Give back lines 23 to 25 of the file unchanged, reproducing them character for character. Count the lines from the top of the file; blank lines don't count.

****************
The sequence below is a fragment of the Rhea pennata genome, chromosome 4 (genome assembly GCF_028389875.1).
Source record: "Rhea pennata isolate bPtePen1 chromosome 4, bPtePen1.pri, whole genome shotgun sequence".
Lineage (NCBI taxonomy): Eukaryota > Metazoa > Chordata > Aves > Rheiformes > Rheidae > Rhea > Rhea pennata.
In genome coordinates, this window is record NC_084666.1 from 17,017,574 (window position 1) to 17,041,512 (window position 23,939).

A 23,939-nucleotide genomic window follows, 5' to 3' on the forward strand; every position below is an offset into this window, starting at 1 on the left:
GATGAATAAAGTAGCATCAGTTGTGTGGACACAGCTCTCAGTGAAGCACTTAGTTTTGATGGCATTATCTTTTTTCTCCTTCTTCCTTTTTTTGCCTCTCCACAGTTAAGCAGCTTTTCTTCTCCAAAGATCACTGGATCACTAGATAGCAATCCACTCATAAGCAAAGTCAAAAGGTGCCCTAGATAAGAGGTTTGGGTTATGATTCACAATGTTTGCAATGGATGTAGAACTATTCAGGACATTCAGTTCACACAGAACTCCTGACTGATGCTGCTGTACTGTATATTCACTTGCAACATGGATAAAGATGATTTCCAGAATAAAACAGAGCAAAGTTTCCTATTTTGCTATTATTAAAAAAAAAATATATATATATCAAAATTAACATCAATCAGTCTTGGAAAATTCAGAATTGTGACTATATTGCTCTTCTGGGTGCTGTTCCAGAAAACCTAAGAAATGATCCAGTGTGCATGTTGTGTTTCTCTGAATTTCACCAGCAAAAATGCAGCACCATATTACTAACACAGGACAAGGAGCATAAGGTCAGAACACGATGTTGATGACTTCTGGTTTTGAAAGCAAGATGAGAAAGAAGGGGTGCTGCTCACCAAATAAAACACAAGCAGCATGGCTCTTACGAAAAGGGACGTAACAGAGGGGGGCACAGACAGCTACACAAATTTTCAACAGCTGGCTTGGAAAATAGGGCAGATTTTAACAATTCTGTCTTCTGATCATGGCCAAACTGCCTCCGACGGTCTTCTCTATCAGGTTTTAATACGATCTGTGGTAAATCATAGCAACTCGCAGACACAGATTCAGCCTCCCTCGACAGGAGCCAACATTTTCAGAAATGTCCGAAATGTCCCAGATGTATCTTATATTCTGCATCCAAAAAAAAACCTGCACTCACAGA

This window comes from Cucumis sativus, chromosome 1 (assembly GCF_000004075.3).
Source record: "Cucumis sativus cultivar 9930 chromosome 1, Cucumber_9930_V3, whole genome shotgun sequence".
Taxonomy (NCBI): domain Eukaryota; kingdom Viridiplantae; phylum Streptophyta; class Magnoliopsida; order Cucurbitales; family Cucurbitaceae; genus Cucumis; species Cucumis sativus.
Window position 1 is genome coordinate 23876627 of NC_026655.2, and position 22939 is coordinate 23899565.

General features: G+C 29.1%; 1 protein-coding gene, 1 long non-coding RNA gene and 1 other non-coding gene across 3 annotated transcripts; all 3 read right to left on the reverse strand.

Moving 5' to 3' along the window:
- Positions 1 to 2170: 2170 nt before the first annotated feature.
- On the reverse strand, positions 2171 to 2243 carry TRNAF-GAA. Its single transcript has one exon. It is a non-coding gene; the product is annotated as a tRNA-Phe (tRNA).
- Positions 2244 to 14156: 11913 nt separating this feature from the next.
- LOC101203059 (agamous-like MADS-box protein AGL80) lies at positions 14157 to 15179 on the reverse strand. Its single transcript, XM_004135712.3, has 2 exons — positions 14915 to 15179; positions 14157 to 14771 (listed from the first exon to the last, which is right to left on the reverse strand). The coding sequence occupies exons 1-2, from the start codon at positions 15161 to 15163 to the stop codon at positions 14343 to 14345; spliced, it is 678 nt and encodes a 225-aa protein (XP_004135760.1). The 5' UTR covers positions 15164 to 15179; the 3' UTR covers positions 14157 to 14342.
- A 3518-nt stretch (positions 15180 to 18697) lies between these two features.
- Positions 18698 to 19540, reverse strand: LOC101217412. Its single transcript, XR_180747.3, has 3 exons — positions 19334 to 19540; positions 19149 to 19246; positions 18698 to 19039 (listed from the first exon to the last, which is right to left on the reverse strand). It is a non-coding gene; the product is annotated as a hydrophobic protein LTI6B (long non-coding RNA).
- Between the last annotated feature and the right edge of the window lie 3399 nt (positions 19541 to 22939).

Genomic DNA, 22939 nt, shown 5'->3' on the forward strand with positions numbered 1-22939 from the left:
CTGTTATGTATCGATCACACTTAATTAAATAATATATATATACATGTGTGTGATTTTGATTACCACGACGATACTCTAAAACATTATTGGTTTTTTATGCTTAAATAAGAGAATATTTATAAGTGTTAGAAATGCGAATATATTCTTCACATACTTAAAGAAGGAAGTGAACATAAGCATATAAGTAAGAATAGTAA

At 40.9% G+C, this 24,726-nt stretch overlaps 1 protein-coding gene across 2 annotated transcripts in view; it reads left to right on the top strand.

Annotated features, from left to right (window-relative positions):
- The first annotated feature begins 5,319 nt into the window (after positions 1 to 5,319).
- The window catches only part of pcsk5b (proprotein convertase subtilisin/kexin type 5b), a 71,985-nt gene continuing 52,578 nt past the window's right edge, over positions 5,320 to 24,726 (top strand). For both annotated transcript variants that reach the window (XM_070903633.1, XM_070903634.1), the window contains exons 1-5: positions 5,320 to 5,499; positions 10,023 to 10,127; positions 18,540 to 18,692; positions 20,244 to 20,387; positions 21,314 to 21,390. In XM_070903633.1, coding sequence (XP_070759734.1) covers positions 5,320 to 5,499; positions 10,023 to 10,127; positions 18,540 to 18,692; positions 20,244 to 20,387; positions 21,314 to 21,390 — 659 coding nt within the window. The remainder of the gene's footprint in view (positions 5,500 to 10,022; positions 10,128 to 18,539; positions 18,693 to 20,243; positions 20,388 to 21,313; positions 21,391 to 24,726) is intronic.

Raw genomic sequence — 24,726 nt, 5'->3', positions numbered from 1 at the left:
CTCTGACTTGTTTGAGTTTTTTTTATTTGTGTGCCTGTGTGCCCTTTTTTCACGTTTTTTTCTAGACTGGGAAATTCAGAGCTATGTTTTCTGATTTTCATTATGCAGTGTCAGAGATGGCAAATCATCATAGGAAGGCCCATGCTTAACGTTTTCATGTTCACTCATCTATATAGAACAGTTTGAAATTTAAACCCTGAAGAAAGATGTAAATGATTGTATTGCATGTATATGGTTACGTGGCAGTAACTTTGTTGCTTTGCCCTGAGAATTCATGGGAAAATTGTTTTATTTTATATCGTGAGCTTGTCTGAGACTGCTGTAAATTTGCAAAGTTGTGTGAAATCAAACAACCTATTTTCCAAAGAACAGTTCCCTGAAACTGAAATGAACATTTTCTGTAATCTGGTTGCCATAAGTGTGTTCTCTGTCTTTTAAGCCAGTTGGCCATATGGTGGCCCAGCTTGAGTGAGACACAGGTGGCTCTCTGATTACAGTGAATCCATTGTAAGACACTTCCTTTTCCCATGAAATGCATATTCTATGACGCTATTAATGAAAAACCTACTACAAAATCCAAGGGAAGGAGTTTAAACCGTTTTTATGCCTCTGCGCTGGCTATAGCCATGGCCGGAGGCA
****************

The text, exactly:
Annotated features, from left to right (window-relative positions):
- The first annotated feature begins 5,319 nt into the window (after positions 1 to 5,319).
- The window catches only part of pcsk5b (proprotein convertase subtilisin/kexin type 5b), a 71,985-nt gene continuing 52,578 nt past the window's right edge, over positions 5,320 to 24,726 (top strand). For both annotated transcript variants that reach the window (XM_070903633.1, XM_070903634.1), the window contains exons 1-5: positions 5,320 to 5,499; positions 10,023 to 10,127; positions 18,540 to 18,692; positions 20,244 to 20,387; positions 21,314 to 21,390. In XM_070903633.1, coding sequence (XP_070759734.1) covers positions 5,320 to 5,499; positions 10,023 to 10,127; positions 18,540 to 18,692; positions 20,244 to 20,387; positions 21,314 to 21,390 — 659 coding nt within the window. The remainder of the gene's footprint in view (positions 5,500 to 10,022; positions 10,128 to 18,539; positions 18,693 to 20,243; positions 20,388 to 21,313; positions 21,391 to 24,726) is intronic.